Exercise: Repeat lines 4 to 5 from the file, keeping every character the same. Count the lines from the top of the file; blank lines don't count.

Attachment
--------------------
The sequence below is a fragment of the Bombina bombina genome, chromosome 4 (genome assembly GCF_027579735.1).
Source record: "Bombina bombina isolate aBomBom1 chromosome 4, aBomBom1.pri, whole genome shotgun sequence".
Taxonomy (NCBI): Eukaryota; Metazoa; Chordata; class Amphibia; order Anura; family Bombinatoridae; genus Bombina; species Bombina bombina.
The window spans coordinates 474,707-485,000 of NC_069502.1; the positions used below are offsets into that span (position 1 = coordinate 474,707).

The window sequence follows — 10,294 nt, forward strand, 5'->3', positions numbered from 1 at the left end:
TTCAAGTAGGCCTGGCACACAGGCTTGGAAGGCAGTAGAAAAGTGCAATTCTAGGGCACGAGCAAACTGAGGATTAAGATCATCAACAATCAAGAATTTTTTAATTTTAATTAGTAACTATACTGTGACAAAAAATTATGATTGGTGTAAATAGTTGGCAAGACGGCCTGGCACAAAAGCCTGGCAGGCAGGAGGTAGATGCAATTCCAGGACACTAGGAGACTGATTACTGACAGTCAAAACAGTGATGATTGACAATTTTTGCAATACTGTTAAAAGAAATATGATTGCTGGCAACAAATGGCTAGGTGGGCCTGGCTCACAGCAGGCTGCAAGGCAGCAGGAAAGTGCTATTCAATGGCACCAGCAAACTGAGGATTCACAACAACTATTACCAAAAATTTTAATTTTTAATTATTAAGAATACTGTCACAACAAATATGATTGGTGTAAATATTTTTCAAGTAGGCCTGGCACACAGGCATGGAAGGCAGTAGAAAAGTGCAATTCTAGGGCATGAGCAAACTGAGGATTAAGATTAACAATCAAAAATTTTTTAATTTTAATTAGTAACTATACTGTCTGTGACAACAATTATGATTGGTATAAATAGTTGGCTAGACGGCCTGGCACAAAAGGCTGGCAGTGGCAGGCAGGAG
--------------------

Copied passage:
The window spans coordinates 474,707-485,000 of NC_069502.1; the positions used below are offsets into that span (position 1 = coordinate 474,707).

The window sequence follows — 10,294 nt, forward strand, 5'->3', positions numbered from 1 at the left end: